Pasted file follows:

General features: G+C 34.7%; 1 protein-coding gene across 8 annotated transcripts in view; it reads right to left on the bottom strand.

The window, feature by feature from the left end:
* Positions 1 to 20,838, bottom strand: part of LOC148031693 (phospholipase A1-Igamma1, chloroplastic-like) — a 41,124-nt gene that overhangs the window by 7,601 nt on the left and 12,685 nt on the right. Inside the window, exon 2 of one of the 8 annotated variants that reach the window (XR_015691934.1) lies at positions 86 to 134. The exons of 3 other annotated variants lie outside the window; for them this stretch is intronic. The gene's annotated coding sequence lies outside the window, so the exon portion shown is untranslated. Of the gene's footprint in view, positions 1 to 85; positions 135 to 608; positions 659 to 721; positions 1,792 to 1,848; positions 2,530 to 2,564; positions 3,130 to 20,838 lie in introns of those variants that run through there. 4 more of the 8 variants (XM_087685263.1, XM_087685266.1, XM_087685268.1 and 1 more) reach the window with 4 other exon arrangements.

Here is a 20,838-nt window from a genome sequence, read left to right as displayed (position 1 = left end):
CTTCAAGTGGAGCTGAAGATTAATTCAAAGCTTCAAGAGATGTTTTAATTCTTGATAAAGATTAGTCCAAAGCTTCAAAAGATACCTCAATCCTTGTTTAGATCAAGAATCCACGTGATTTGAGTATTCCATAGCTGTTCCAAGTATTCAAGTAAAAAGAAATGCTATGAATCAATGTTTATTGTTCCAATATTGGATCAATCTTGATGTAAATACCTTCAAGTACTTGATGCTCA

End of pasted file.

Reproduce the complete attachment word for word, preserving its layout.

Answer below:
General features: G+C 34.7%; 1 protein-coding gene across 8 annotated transcripts in view; it reads right to left on the bottom strand.

The window, feature by feature from the left end:
* Positions 1 to 20,838, bottom strand: part of LOC148031693 (phospholipase A1-Igamma1, chloroplastic-like) — a 41,124-nt gene that overhangs the window by 7,601 nt on the left and 12,685 nt on the right. Inside the window, exon 2 of one of the 8 annotated variants that reach the window (XR_015691934.1) lies at positions 86 to 134. The exons of 3 other annotated variants lie outside the window; for them this stretch is intronic. The gene's annotated coding sequence lies outside the window, so the exon portion shown is untranslated. Of the gene's footprint in view, positions 1 to 85; positions 135 to 608; positions 659 to 721; positions 1,792 to 1,848; positions 2,530 to 2,564; positions 3,130 to 20,838 lie in introns of those variants that run through there. 4 more of the 8 variants (XM_087685263.1, XM_087685266.1, XM_087685268.1 and 1 more) reach the window with 4 other exon arrangements.

Here is a 20,838-nt window from a genome sequence, read left to right as displayed (position 1 = left end):
CTTCAAGTGGAGCTGAAGATTAATTCAAAGCTTCAAGAGATGTTTTAATTCTTGATAAAGATTAGTCCAAAGCTTCAAAAGATACCTCAATCCTTGTTTAGATCAAGAATCCACGTGATTTGAGTATTCCATAGCTGTTCCAAGTATTCAAGTAAAAAGAAATGCTATGAATCAATGTTTATTGTTCCAATATTGGATCAATCTTGATGTAAATACCTTCAAGTACTTGATGCTCA